32-year-old Brian Gacari is the CEO of Property Reality Limited (PRC). He founded the property development company in 2009 with the aim of making it a reality for Kenyans to own property and has sold thousands of property since.
The real estate guru speaks with JACQUELINE MAHUGU on basic tenets that one needs to adhere to when buying land
There are a couple of steps you need to take when investing in real estate. The first thing, is that you have to go see the land. Visiting the property is paramount. The second one is that you have to get and verify the documents.
The documents are the title deed, and then you also have to buy a survey map from the registry, not from just anyone. From my own experience, I have learned that if you're getting documentation, get it from the registry, not second-hand sources, otherwise you will get conned. You cannot trust anyone.
2. Do a formal and informal search
Call a surveyor and confirm the size of the land. Go round with the surveyor and find out if that is the acreage that is on the title deed. This is the Government search.
Then do an informal search. That's when you ask the neighbours who the property belongs to. It is important nowadays to involve the family that you are buying from. You never know what is going on within the family regarding the property.
You might find someone who is age 60 or 70 who now wants to sell his land and enjoy life, yet the children have different ideas about inheritance and this can bring problems. After that, look for a good lawyer who drafts the agreement between the seller and the purchaser. If the seller has a lawyer, you can liaise with him too.
After that, you are good to go. The other alternative is to look for reputable firms like ours that have sold property to thousands of Kenyans.
To know if a firm/agent is reputable, find out how long the firm has been in existence, get reviews, visit their offices, engage them and also let your lawyer engage them. Reputation is key.
3. Work with professionals
In the long run, it is cheaper to have a lawyer and surveyor than to not have them. As professionals, they are able to protect you and your interests. Unfortunately, people try and run away from that cost to save money and end up losing a lot more.
The surveyor verifies the property, then the lawyer drafts the agreement between the seller and the purchaser. However, you can also go to a reputable property firm, which would ideally have all these things in-house. Ensure that they are real professionals, not quacks.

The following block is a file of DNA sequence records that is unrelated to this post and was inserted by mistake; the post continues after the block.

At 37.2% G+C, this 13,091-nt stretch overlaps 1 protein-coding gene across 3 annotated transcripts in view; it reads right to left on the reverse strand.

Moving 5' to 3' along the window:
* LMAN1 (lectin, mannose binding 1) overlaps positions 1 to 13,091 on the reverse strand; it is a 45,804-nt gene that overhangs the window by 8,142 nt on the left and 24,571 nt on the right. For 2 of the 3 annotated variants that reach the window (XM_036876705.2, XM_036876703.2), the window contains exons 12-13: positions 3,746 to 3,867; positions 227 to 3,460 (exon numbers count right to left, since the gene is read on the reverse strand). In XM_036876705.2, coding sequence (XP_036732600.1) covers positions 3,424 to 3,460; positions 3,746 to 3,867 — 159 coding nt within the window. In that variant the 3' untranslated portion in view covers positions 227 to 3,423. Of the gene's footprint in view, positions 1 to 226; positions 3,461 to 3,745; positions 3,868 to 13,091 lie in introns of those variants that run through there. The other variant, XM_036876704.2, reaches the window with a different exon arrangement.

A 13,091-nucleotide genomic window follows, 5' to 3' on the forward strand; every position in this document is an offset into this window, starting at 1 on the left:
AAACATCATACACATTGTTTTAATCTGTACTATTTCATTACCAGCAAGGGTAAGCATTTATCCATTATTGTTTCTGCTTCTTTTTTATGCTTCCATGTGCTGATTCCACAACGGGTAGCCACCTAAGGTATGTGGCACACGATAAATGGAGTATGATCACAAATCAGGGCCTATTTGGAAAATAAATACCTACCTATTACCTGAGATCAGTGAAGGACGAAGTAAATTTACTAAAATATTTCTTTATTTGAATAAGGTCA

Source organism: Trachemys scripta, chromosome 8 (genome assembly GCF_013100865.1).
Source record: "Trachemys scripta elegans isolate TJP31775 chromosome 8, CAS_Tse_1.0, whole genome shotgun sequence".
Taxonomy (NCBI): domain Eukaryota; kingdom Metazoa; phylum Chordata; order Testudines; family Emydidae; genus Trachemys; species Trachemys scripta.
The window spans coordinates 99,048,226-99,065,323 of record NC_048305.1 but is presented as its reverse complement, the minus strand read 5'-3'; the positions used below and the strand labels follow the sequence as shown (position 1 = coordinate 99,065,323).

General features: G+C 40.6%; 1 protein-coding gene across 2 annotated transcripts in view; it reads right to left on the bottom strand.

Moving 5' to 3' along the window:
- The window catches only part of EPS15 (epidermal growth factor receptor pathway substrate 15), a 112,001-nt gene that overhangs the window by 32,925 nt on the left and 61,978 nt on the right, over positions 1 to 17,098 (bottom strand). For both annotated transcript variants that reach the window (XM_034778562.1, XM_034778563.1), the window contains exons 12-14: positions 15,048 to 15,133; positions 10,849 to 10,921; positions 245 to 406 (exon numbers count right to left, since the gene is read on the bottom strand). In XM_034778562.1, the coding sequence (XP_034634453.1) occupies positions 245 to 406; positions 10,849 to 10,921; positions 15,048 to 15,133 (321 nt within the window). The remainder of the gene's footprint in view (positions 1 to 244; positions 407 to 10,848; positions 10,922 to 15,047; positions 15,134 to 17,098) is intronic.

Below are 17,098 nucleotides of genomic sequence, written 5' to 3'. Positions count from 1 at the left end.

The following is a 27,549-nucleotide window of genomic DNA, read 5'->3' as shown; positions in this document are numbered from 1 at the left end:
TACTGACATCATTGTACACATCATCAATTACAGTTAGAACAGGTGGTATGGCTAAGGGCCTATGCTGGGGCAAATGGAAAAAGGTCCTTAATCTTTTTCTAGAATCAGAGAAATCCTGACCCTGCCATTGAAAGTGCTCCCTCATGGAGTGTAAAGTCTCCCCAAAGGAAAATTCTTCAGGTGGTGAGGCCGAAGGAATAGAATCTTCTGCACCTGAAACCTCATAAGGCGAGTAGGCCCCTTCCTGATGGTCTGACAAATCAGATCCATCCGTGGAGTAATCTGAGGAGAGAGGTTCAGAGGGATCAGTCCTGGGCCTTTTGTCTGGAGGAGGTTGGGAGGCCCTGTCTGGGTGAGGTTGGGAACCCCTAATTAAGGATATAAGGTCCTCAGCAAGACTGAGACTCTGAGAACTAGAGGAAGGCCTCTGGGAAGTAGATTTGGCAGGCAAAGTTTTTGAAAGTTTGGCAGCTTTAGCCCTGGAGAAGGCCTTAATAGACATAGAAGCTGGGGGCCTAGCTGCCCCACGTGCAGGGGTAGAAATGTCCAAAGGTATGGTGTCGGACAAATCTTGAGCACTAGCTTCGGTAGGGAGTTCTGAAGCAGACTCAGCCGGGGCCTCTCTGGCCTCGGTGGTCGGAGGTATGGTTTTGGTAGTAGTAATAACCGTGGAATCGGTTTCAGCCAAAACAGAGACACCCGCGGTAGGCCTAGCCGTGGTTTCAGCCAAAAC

4. The outskirts are where it's at
In the mid to high-end market, the prices will stabilise so more people will eventually afford to buy. Nairobi now has an excess of office space, which, to me, is a sign that things are going to stabilise.
The most likely scenario is that the prices will come down to attract a larger clientele. Right now in the market you can find better deals than you could two or three years back.
However, in the outskirts like Kitengela, Athi River, Thika, Juja and Ruiru, prices will keep going up so investors will have higher returns there. Think about it; where will your children and your grandchildren live? The population is growing and there are more people coming into the country.
As the population grows, people will move to the outskirts, so these places will continue to expand. We do a survey annually and on the last one, we studied Ruaka and how much investors gain there. Our research showed 300 per cent in returns. You cannot get that in Nairobi.
5. Strike while the iron is hot
It is always cheaper to buy property as soon as you can. Buy it at Sh4 million now because three or seven years down the line, that property will be Sh8 million.
There is also a lot of Government infrastructure coming up, like the railway. We have been able to sell many properties along the Nairobi – Mombasa railway, especially in the new town called Emali, which is really growing fast.
6. Invest in other urban areas
More people are moving to urban areas like Mombasa, Nakuru, Kisumu, so those places will give you a higher return in future. Also, there is a lot of opportunity if you invest in rural towns, because presently, the county governments are driving development.
New schools are coming up, bringing up the economic activity in the areas and that is a good thing for an investor there. However, you get higher returns around the major cities because the population is more and there is still more rural to urban migration happening.
7. Do your homework
To know if you are getting a good deal, do internet searches. Look around and find out what other locals are offering. Compare prices. There are many ways to compare – you can look at the site, then find out what the neighbouring plots are being sold for.
8. Invest wisely
I do not think there is any asset that you can buy that grows in value like real estate, even in as little as two to three years, unless you invest in a good business. Take a scenario where land in a fast-growing area was going for Sh350,000 five years ago and you bought three properties then for Sh1.05 million. In five years the cost has risen to Sh2.5 million.
So if you sell two of those properties, you get Sh5 million and you can build a house with that Sh5 million without having to get a loan. When it comes to real estate, thinking ahead is the clincher.